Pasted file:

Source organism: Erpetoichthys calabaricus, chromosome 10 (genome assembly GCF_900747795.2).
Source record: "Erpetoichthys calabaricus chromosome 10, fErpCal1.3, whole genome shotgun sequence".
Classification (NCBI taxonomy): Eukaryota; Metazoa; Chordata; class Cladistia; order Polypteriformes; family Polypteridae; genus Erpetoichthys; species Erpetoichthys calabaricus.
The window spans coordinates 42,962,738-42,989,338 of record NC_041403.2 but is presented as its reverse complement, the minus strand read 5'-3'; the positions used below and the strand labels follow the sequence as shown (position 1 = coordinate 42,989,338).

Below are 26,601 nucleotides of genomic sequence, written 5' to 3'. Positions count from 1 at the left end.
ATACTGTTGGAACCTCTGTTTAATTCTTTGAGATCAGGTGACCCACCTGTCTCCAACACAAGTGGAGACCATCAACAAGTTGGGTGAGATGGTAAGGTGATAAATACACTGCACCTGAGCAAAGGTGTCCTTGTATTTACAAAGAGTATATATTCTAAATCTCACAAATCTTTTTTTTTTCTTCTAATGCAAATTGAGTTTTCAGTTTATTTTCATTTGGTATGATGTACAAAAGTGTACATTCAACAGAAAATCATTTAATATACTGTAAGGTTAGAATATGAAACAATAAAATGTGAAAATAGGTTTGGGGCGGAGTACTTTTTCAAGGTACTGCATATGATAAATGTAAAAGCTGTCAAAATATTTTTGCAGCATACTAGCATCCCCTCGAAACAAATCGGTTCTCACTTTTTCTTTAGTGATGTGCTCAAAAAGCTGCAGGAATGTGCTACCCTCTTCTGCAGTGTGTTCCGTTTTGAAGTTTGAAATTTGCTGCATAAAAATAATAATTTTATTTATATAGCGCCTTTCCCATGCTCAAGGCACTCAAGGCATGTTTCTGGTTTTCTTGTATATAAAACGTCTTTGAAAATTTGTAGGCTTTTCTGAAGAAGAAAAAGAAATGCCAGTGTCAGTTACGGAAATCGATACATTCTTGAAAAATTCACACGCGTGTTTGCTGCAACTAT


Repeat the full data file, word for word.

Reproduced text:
Source organism: Erpetoichthys calabaricus, chromosome 10 (genome assembly GCF_900747795.2).
Source record: "Erpetoichthys calabaricus chromosome 10, fErpCal1.3, whole genome shotgun sequence".
Classification (NCBI taxonomy): Eukaryota; Metazoa; Chordata; class Cladistia; order Polypteriformes; family Polypteridae; genus Erpetoichthys; species Erpetoichthys calabaricus.
The window spans coordinates 42,962,738-42,989,338 of record NC_041403.2 but is presented as its reverse complement, the minus strand read 5'-3'; the positions used below and the strand labels follow the sequence as shown (position 1 = coordinate 42,989,338).

Below are 26,601 nucleotides of genomic sequence, written 5' to 3'. Positions count from 1 at the left end.
ATACTGTTGGAACCTCTGTTTAATTCTTTGAGATCAGGTGACCCACCTGTCTCCAACACAAGTGGAGACCATCAACAAGTTGGGTGAGATGGTAAGGTGATAAATACACTGCACCTGAGCAAAGGTGTCCTTGTATTTACAAAGAGTATATATTCTAAATCTCACAAATCTTTTTTTTTTCTTCTAATGCAAATTGAGTTTTCAGTTTATTTTCATTTGGTATGATGTACAAAAGTGTACATTCAACAGAAAATCATTTAATATACTGTAAGGTTAGAATATGAAACAATAAAATGTGAAAATAGGTTTGGGGCGGAGTACTTTTTCAAGGTACTGCATATGATAAATGTAAAAGCTGTCAAAATATTTTTGCAGCATACTAGCATCCCCTCGAAACAAATCGGTTCTCACTTTTTCTTTAGTGATGTGCTCAAAAAGCTGCAGGAATGTGCTACCCTCTTCTGCAGTGTGTTCCGTTTTGAAGTTTGAAATTTGCTGCATAAAAATAATAATTTTATTTATATAGCGCCTTTCCCATGCTCAAGGCACTCAAGGCATGTTTCTGGTTTTCTTGTATATAAAACGTCTTTGAAAATTTGTAGGCTTTTCTGAAGAAGAAAAAGAAATGCCAGTGTCAGTTACGGAAATCGATACATTCTTGAAAAATTCACACGCGTGTTTGCTGCAACTAT